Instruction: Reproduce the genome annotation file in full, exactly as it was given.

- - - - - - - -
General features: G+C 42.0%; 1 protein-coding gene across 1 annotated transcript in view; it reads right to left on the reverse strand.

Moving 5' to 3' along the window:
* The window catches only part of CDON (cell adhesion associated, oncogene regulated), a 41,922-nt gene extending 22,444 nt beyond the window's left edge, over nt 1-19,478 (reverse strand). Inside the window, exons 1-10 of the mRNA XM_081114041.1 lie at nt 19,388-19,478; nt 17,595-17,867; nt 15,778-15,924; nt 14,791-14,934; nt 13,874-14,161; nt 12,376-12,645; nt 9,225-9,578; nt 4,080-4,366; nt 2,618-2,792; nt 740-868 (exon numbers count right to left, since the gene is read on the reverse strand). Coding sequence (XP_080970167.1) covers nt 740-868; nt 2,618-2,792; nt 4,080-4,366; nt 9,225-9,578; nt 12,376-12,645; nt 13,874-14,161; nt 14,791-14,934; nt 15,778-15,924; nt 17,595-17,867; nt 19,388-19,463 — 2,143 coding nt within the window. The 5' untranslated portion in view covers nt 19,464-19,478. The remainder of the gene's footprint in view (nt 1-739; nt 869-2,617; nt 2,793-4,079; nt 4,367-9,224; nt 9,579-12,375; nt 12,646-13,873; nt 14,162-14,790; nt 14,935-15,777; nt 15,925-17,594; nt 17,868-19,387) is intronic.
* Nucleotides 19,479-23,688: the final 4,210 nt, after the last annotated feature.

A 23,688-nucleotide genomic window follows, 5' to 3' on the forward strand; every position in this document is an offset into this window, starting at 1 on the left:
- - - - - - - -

General features: G+C 42.0%; 1 protein-coding gene across 1 annotated transcript in view; it reads right to left on the reverse strand.

Moving 5' to 3' along the window:
* The window catches only part of CDON (cell adhesion associated, oncogene regulated), a 41,922-nt gene extending 22,444 nt beyond the window's left edge, over nt 1-19,478 (reverse strand). Inside the window, exons 1-10 of the mRNA XM_081114041.1 lie at nt 19,388-19,478; nt 17,595-17,867; nt 15,778-15,924; nt 14,791-14,934; nt 13,874-14,161; nt 12,376-12,645; nt 9,225-9,578; nt 4,080-4,366; nt 2,618-2,792; nt 740-868 (exon numbers count right to left, since the gene is read on the reverse strand). Coding sequence (XP_080970167.1) covers nt 740-868; nt 2,618-2,792; nt 4,080-4,366; nt 9,225-9,578; nt 12,376-12,645; nt 13,874-14,161; nt 14,791-14,934; nt 15,778-15,924; nt 17,595-17,867; nt 19,388-19,463 — 2,143 coding nt within the window. The 5' untranslated portion in view covers nt 19,464-19,478. The remainder of the gene's footprint in view (nt 1-739; nt 869-2,617; nt 2,793-4,079; nt 4,367-9,224; nt 9,579-12,375; nt 12,646-13,873; nt 14,162-14,790; nt 14,935-15,777; nt 15,925-17,594; nt 17,868-19,387) is intronic.
* Nucleotides 19,479-23,688: the final 4,210 nt, after the last annotated feature.

A 23,688-nucleotide genomic window follows, 5' to 3' on the forward strand; every position in this document is an offset into this window, starting at 1 on the left: